Project: Gender Mainstreaming in Afghanistan: Cultural and Structural Impediments
Gender inequality has been one of the major obstacles in Afghanistan’s socio-economic developments. Since the regime change in Afghanistan in 2001, a number Afghan’s governmental and non-governmental organizations along with international organizations have embarked upon improving the status of Afghan women. These organizations have been involved in gender mainstreaming and made efforts to raise gender awareness, build gender equality into social policies, and use gender-specific interventions to improve Afghan women’s position in the family and society.
The pace and processes of gender mainstreaming, however, have been undermined by cultural tensions over the role and place of women. Set backs in gender mainstreaming have also been caused by intertwined cultural and structural factors: the lack of institutional support, limited political will on the part of state officials, insufficient resources, and an inhospitable political environment due to the “war on terror” and reaction to it. The absence of a viable women’s movement and the low-profile presence of women’s groups have effectively undermined women’s ability to pressure the state into using its national machineries for gender mainstreaming and in turn for the advancement of women.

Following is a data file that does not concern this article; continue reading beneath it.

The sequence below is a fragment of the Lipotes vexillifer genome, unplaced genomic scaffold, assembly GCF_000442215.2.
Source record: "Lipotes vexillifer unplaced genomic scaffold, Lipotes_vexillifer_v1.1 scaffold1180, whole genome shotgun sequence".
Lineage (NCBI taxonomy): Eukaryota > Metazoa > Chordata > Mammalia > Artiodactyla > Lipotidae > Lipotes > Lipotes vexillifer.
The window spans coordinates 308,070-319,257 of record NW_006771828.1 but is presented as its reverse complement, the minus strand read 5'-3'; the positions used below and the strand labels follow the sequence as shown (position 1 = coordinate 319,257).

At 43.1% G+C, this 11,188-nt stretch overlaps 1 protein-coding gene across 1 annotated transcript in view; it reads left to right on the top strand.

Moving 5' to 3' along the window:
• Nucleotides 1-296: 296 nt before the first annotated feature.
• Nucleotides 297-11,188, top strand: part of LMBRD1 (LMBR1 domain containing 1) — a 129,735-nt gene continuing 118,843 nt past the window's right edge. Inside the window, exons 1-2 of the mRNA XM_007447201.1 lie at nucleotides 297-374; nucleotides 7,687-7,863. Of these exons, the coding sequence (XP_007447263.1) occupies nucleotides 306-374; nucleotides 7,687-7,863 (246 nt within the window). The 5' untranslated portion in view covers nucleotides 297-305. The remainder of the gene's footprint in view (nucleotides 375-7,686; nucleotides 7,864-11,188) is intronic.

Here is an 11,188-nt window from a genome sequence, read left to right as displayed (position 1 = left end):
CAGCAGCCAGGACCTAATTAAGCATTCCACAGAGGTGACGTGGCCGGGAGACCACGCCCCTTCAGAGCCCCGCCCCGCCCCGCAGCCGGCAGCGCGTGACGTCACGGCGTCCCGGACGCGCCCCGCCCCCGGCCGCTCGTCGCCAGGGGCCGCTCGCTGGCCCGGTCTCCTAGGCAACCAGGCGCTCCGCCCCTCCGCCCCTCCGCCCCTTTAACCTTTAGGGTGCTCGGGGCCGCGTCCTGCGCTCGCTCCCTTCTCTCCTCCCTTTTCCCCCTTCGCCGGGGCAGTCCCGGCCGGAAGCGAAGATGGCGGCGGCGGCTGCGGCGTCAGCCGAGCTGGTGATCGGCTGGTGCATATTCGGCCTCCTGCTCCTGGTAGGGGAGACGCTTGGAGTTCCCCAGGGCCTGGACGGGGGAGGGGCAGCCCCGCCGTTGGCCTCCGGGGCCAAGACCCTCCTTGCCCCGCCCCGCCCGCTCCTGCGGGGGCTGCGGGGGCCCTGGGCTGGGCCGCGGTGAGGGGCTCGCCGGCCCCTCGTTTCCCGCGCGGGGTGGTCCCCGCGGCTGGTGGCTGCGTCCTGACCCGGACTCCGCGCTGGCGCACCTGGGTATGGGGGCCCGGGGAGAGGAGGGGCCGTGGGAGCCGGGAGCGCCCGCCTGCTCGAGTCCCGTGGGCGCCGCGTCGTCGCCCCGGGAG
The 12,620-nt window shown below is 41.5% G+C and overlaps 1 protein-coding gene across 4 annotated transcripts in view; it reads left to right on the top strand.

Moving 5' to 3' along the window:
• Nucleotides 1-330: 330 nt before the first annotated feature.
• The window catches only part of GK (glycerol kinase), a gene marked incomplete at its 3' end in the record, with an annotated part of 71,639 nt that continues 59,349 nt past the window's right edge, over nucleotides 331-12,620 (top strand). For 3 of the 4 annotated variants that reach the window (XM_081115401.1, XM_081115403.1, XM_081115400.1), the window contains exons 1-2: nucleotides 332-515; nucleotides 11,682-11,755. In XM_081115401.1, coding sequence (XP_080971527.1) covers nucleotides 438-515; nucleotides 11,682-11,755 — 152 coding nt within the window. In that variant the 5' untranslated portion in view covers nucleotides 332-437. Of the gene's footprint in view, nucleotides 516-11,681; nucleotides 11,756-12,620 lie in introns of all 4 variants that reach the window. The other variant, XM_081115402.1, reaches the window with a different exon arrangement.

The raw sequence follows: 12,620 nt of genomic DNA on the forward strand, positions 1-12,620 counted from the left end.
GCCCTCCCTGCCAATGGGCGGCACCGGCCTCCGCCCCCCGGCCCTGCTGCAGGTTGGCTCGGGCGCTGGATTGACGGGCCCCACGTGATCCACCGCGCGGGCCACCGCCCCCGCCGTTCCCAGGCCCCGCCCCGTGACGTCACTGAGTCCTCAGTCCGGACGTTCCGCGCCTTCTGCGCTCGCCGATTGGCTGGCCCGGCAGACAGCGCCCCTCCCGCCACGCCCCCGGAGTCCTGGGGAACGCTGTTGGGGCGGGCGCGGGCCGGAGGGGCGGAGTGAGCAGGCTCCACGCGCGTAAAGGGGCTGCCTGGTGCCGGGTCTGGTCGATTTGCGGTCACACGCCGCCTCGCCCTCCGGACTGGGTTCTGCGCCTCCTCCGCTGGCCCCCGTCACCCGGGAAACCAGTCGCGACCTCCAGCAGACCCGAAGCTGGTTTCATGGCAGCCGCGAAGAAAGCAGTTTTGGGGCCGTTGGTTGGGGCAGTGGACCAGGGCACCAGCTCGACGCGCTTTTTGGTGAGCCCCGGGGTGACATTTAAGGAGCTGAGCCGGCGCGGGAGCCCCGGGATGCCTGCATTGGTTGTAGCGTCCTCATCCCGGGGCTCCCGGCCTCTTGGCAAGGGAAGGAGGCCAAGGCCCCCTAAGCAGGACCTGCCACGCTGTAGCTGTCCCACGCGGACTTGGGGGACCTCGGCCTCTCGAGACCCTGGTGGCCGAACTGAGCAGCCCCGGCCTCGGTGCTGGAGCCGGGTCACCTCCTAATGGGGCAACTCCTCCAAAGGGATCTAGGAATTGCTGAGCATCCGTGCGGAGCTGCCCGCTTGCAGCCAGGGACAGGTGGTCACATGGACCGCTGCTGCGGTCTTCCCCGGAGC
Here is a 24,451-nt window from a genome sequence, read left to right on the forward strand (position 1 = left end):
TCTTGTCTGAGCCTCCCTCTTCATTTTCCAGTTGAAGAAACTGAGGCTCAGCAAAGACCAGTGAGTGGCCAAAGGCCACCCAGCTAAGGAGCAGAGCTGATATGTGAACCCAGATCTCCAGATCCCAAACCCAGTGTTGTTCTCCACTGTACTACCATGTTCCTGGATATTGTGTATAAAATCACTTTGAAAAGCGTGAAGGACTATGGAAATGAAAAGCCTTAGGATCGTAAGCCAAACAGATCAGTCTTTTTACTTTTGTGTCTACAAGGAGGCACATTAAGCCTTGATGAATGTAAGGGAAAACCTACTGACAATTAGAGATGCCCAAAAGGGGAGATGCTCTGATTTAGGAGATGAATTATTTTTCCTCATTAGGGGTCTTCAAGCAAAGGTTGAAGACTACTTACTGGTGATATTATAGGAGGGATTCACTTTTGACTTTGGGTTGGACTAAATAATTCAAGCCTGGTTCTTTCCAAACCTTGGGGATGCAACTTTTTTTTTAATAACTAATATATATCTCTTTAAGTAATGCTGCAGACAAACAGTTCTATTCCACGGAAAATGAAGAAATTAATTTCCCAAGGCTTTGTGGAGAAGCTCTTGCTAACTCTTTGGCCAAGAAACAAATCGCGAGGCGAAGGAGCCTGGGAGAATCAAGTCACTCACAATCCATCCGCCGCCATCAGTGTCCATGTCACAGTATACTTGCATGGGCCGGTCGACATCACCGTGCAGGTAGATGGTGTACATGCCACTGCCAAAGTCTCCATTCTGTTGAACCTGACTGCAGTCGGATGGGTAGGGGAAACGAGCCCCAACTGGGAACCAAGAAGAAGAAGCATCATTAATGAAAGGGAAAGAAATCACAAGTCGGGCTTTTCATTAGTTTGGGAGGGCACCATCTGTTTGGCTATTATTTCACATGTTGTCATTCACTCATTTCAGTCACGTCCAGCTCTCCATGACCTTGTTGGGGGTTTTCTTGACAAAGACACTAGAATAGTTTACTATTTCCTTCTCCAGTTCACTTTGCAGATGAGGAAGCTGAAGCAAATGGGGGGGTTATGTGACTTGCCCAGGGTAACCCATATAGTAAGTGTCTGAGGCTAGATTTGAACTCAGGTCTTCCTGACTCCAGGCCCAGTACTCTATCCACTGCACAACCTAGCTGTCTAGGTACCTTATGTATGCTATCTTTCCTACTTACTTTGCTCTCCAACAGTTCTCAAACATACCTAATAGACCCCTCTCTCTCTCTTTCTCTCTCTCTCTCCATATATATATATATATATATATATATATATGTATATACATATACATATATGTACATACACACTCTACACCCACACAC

By drawing on gender mainstreaming literature, reports of the Ministry of Women’s Affairs, Afghanistan’s non-governmental organizations, and the United Nations Development Fund for Women, and interviews with prominent Afghan women I will highlight the success and failure of gender mainstreaming programs in Afghanistan.
Ashraf Zahedi, Ph.D. is a sociologist and human rights activist. She has extensive teaching and research experiences. She has taught at Boston University, Suffolk University, and Santa Clara University. Ashraf has conducted research at many universities including Stanford University, the Institute for Research on Women and Gender. Her research interests include political ideology, social policy, socio-economic disparities, human rights, social movements, and transnational feminism. In addition to her academic work, she has been involved in the works of social justice. Ashraf is the recipient of many leadership awards including the “Special Congressional Recognition,” of the United States House of Representatives.
Behind the Veil - BBRG scholar Ashraf Zahedi quoted in Christian Science Monitor article